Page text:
Colocation is not a managed service, however, some data centers may provide this service for an additional fee. You will need to determine who will be responsible for monitoring and maintaining your equipment at the data center. If you are going to be doing that yourself, you will need to make sure that you send someone to the data center on a regular basis. Another option is to pay for an outsourced provider to be responsible for monitoring your equipment on a regular basis.


You need to decide if you will monitor your equipment or pay for that to be done for you – Source: By Bill Branson (Photographer) [Public domain or Public domain], via Wikimedia Commons.

2. How Does Rack Pricing Work?

Colocation pricing is largely determined by the amount of space your equipment takes up. In order to understand how colocation pricing works, it is helpful to learn some of the terms used when figuring out the cost and what those terms refer to.


The unit of measurement used when talking about rack space is “U,” which is equal to 1.75 inches in height. For example, a piece of equipment that is 3.5 inches high would take up 2U of rack space.

Full Rack:

In data centres, a typical full-sized rack cage is 42U high and either 19 or 23 inches wide. The individual pieces of equipment held on these racks are usually anywhere from 1U to 4U high. Most rack-mount servers take up 1-2 Us of space.

Half Rack:

The term half rack can be used to refer to:

  • A piece of equipment that only takes up half the width of a rack frame – two such pieces of equipment can be placed side by side on a rack.
  • A piece of equipment that only takes up half the depth of a rack frame – two such pieces of equipment can be placed on the same rack, one in the front and one at the back.
  • A rack enclosure that is half the height of a full rack (22U tall).

Rack space diagram –  The following image shows a rack with sample component sizes including an A/V half-rack unit.

Rack Space

Colocation pricing is based on how much rack space you use – Source: Wikipedia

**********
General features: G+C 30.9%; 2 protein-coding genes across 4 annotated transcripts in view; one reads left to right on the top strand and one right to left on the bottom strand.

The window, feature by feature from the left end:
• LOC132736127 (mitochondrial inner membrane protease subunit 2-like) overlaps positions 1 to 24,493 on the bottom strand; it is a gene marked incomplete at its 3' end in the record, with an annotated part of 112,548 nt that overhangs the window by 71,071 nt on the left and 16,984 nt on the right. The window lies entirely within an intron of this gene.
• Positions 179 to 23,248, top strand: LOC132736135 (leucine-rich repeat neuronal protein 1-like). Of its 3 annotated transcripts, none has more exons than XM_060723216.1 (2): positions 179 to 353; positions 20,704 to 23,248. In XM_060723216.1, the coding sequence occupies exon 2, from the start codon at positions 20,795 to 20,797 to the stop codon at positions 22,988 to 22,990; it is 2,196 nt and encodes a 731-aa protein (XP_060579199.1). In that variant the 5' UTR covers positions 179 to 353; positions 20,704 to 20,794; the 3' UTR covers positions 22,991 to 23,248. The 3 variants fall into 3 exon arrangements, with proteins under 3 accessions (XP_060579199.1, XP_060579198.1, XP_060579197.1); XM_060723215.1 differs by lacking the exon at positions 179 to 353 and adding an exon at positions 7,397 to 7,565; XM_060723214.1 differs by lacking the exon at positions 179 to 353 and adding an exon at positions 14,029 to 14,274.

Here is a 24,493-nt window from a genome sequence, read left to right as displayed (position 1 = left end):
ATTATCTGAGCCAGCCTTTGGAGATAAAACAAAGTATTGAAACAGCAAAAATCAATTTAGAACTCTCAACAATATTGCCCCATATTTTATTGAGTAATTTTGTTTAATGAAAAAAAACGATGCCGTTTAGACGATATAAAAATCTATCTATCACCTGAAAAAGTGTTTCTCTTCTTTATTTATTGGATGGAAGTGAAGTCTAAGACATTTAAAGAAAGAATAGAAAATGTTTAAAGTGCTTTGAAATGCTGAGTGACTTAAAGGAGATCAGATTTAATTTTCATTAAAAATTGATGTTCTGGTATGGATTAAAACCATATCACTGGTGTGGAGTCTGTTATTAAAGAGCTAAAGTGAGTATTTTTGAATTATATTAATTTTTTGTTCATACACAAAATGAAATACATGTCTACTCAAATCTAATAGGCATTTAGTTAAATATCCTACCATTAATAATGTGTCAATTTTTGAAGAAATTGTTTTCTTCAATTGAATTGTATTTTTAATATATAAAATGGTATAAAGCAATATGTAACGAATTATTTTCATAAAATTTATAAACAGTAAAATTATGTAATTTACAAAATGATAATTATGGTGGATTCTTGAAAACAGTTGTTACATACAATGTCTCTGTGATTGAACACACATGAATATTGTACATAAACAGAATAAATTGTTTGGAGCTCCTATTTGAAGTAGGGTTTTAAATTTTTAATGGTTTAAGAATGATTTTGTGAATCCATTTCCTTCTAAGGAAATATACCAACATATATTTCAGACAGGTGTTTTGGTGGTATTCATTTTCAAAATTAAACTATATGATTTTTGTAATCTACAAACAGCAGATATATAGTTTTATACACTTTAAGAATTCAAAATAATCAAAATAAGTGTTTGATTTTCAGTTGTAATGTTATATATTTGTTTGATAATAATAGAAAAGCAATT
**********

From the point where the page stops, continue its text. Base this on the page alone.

3. How to Lower Colocation Costs

Choose a Smaller Data Center

In general, larger data centers will charge higher fees. By choosing a smaller data center, you will probably not only enjoy more cost-effective prices, but you can also take advantage of the great benefits of working with a smaller company.

First of all, you will be able to get to know their staff and they will know you as well. You won’t be just another number to them. This means better and more customized customer service, as the staff of the smaller data center will be familiar with what your business is about and your special requirements.

Secondly, each client is vital to a smaller business. The larger the business, the less important it is to lose one or two customers along the way. Therefore, you may find that the customer service at a larger business is less attentive than that of a smaller one.

Choose a Data Center Located in the Suburbs

Data centers located in the suburbs are also usually less expensive than those located in a downtown core. This is because rental and real estate prices are higher in city centers than they are outside of the city. The data centers in large cities have to charge more to make up for their higher costs.

In addition, if you have to visit your colocation provider in a downtown location, you will also have to pay large parking fees or even have difficulty finding parking at all. In contrast, the data centers in the suburbs usually have lots of free parking!